The content of Luke Dittrich's article certainly raises the question as to what standards were applied to it by Esquire. In my opinion, Mr. Dittrich's actions in investigating and writing the article and Esquire's unabashed endorsement of it rise to the level of malpractice.

However I also saw this article (admittedly I realize the Daily Mail is a controversial source
):

Esquire reports that instead of fusing C5-6, he accidentally fused C4-5. He did not realize that he had made a mistake until months later when the patient came back in July for a check up, complaining of continued pain.

At that point, Dr Alexander went into his files and in the operation report, he changed all references to C5-6 that he originally made and edited them to read C4-5. In doing so, anyone looking at the report later would see that it matched the patient's physical condition.

It was only in the third follow-up meeting in October that Dr Alexander admitted to the patient about what he had done and said that he would happily do another surgery for free. Later that month, the hospital revoked his surgery privileges.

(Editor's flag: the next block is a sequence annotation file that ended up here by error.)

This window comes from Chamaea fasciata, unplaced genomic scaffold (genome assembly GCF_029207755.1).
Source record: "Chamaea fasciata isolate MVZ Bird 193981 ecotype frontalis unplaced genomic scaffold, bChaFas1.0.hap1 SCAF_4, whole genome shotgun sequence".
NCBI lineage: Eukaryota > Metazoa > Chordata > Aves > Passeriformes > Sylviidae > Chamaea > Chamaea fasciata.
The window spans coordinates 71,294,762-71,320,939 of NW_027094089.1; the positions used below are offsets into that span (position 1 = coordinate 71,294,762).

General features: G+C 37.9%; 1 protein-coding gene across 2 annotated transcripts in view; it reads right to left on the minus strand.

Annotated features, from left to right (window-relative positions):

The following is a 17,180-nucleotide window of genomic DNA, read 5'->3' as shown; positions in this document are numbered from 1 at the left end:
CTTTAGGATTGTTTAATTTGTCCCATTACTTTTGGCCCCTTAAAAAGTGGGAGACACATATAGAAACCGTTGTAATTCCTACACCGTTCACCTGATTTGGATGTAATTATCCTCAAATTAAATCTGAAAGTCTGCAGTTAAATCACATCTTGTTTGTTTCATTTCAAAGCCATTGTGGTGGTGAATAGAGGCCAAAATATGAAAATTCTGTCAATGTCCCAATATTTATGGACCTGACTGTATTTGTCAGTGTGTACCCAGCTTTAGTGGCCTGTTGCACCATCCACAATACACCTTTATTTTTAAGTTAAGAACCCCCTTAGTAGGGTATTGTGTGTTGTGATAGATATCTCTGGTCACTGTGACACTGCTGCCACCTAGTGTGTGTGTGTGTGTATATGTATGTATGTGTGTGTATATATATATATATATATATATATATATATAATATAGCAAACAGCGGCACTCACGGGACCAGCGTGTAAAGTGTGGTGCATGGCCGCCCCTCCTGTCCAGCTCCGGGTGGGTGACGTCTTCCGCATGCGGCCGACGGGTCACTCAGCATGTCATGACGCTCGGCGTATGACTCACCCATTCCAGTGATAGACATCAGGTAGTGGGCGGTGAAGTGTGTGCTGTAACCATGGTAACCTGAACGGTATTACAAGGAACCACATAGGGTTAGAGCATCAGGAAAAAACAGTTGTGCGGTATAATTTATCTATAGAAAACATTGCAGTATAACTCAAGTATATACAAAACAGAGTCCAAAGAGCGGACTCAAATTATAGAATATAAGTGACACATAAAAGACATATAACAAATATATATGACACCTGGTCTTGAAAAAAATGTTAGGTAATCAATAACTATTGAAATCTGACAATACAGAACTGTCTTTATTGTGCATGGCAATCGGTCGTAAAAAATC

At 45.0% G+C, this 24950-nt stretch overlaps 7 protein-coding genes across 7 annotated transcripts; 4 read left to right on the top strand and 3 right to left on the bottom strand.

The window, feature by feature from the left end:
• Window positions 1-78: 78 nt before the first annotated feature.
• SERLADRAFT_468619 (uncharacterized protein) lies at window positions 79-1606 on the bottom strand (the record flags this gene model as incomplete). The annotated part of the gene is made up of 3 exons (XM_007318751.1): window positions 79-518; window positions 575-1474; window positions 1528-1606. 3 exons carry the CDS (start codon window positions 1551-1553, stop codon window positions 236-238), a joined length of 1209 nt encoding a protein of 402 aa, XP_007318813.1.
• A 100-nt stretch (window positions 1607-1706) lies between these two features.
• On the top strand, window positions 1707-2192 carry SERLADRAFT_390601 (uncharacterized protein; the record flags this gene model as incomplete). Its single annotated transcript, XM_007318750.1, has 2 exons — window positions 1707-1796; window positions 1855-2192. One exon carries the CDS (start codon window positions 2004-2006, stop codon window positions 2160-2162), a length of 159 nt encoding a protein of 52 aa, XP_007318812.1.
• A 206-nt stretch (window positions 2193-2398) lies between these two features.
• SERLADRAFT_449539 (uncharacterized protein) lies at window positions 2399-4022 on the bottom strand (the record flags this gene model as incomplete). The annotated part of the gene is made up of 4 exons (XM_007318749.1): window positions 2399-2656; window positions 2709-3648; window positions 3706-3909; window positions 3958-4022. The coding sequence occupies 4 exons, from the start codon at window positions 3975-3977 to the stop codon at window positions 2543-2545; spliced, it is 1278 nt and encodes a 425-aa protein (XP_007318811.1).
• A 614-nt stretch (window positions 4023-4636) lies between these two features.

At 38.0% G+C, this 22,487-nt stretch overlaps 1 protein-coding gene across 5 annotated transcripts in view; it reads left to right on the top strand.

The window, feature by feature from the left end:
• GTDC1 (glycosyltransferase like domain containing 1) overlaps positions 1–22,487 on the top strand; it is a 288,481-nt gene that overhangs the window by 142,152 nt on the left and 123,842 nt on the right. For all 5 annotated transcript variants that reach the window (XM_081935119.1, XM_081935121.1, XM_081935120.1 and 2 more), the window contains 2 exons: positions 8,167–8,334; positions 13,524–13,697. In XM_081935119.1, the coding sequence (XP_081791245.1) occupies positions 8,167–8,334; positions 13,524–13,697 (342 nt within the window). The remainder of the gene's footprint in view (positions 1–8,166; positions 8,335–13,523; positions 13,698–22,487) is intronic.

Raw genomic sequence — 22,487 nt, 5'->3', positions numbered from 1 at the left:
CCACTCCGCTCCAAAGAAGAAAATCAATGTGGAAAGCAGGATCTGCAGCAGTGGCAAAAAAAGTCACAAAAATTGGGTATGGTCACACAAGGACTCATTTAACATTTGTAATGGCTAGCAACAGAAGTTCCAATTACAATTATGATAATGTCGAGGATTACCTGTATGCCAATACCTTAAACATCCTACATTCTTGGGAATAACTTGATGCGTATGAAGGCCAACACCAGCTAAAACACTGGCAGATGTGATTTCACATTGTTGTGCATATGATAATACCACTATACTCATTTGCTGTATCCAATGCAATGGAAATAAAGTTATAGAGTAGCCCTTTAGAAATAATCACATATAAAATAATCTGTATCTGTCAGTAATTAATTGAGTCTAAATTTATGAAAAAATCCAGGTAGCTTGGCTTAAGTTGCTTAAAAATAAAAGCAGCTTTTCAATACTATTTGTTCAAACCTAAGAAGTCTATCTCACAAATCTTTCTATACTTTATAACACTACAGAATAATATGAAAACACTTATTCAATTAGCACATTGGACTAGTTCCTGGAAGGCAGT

The farmer filed a $3million lawsuit that was in its beginning stages by the time that Dr Alexander was admitted to the hospital on November 10, 2008 following an extreme headache.

Once he was ready to go back to work, he returned to the non-surgical job at Focused Ultrasound Foundation in Charlottesville that Alexander had secured just weeks before falling into a coma.
So did he edit that report or not?

On the stuff with his sister, Michael Prescott discussed this on his site - I'll try to find it. IIRC Prescott noted that without some initial dated sketch of who he saw in the NDE it's difficult to be sure that was his sister. Did he see the picture, then have his memory altered by that

Admittedly I might be missing some details on the case, but from my initial examination I never found Dr. Alexander's NDE compelling beyond the remarkable recovery.